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Tuesday, February 16, 2021 - 18:25

The Fourth Watch

By Pastor Dwight K. Nelson

Apr
14
April 14, 2021

“If people did not love one another, I really don’t see what use there would be in having any spring”—so opined Victor Hugo. 

Or as Tiffany Aurora mused:
We are settling into the spring of things.
     Two-lipped Tulip kisses & cherry blossom breaths.

In matters of the heart, spring is the season of blossoming love, is it not? Why even Solomon himself was carried away with spring’s enchantment:
           My beloved spoke and said to me,
                   “Arise, my darling,
                           my beautiful one, come with me.  
           See! The winter is past;
                           the rains are over and gone.  
                   Flowers appear on the earth;
                           the season of singing has come,
           the cooing of doves is heard in our land.
         The fig tree forms its early fruit;
         the blossoming vines spread their fragrance.
         Arise, come, my darling;
          my beautiful one, come with me.” (Song of Solomon 2:10-13)

Thus, spring is surely the perfect season to ponder matters of marriage, as we are in our current worship-pulpit series, “Marriage.”

This Sabbath our series continues through the ministry of David and Beverly Sedlacek in both services (9 AM/11:45 AM). As pastor and clinician, David is Chair and Professor of Family Ministry and Discipleship in the Department of Discipleship and Lifespan Education at the Seventh-day Adventist Theological Seminary at Andrews University. And having specialized in psychiatric nursing, Beverly is a therapist in private practice at University Medical Specialties in Berrien Springs, Michigan.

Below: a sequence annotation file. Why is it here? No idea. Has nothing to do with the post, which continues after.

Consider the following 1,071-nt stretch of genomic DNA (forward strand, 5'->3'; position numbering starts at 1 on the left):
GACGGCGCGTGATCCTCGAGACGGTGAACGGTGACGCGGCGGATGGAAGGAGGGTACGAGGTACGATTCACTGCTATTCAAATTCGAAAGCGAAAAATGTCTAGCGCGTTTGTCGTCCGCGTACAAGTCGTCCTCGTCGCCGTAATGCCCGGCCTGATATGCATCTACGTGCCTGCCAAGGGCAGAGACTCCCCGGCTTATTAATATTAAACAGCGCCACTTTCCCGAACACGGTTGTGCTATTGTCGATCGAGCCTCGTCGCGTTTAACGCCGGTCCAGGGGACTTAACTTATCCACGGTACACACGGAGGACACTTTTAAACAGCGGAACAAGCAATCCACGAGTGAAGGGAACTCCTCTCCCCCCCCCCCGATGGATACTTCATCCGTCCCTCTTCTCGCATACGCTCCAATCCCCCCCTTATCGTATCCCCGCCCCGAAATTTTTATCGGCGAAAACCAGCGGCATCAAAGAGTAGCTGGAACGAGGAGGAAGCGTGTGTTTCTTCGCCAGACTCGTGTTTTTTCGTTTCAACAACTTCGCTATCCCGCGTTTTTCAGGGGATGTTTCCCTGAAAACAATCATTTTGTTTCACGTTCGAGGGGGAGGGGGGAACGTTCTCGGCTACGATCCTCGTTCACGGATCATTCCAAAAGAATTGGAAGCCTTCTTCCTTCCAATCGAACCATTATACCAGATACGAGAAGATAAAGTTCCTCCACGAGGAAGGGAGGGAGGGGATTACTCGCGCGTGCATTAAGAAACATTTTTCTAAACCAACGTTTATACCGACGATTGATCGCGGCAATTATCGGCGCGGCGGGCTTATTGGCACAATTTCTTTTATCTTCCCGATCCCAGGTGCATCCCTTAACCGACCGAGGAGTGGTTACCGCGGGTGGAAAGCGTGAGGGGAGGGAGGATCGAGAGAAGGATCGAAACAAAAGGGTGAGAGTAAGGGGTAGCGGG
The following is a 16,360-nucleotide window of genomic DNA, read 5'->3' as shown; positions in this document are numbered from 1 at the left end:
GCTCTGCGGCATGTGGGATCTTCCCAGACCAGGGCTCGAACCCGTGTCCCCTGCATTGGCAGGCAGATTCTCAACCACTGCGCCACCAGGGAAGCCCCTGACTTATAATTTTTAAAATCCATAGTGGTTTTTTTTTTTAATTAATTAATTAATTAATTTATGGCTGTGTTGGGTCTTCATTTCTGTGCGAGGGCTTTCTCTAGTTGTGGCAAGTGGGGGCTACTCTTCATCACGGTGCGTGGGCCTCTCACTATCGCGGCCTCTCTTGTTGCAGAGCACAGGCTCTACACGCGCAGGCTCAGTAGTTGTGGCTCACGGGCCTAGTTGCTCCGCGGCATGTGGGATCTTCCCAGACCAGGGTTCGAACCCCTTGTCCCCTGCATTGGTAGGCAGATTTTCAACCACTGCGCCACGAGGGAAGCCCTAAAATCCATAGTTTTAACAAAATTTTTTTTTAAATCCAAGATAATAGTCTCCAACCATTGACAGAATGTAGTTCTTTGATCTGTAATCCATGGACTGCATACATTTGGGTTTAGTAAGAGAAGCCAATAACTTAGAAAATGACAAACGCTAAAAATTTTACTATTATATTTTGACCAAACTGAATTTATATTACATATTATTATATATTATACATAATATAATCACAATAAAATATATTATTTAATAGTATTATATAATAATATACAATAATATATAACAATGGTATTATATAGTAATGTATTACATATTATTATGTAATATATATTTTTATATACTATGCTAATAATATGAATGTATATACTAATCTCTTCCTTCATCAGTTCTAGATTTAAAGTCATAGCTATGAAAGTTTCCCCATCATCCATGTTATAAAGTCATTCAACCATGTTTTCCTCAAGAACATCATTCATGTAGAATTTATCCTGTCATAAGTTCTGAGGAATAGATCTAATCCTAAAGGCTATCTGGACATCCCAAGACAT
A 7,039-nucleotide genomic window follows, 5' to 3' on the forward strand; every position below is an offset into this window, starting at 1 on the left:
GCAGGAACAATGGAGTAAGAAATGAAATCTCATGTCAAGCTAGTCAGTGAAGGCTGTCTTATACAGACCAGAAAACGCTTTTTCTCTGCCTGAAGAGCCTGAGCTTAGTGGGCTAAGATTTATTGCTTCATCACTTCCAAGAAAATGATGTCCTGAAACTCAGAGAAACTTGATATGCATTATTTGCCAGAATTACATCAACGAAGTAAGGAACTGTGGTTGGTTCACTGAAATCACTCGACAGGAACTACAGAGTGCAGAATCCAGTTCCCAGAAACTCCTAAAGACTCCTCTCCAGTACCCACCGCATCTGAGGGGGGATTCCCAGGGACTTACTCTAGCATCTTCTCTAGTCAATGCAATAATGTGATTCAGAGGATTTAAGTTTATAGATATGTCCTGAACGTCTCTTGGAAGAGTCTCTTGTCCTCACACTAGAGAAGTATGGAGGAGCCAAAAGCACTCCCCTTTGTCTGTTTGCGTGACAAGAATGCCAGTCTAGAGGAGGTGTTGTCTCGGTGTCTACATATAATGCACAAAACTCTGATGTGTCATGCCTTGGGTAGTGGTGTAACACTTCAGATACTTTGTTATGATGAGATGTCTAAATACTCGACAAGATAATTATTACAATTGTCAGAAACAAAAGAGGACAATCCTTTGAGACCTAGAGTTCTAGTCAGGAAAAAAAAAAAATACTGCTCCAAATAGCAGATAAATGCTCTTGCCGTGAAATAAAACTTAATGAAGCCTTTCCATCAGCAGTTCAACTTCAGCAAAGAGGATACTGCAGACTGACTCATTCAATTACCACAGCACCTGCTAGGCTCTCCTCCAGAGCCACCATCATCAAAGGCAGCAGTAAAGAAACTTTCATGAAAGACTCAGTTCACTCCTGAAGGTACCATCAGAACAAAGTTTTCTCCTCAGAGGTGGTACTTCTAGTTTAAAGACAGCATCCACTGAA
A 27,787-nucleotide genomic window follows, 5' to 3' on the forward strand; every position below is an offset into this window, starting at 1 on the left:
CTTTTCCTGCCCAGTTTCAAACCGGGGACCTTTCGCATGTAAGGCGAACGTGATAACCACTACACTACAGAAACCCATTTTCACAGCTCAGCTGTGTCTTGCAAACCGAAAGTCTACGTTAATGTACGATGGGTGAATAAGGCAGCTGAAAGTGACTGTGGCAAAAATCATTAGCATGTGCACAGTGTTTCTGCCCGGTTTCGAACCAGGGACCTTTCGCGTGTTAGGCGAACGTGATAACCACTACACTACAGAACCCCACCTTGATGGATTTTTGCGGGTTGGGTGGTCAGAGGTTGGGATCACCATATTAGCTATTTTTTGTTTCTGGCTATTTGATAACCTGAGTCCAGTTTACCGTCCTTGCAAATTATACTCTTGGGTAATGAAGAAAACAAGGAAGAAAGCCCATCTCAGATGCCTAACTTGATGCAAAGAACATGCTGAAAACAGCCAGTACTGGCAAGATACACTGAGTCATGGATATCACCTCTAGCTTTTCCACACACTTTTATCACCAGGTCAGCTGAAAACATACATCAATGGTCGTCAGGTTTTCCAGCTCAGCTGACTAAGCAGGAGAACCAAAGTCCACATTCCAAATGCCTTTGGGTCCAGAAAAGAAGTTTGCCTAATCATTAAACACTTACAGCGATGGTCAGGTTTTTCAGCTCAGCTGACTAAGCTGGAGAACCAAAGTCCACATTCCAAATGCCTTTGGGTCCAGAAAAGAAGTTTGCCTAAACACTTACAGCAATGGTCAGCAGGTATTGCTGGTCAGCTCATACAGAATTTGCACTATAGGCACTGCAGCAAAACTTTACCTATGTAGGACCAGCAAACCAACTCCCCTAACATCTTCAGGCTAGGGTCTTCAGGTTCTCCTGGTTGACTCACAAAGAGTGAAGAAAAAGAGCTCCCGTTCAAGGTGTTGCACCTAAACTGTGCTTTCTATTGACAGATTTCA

Combining their two academic careers (David’s doctorate in Social Work [Case Western Reserve University], and Beverly’s doctorate in Nursing Practice [Andrews University]), our guest couple collaborated to write the book Cleansing the Sanctuary of the Heart: Tools for Emotional Healing, along with its accompanying workbook. 

Together they conduct seminars nationally and internationally on many topics related to family ministry and are family ministry directors in their local church. They have five children, twelve grandchildren, and one great-grandchild. They know of what they speak!

And besides, who better than a husband and wife team to minister to our campus congregation on the subject of marriage? Given the stresses of both pandemic and culture, marriage faces unprecedented challenges today. But the Sedlaceks come to minister to us the hope and promise of Christ our Lord for all who have, who are, and who may yet experience the Creator's “in the beginning” gift of marriage to humanity. Welcome, Sedlacek's, and all to worship this Sabbath.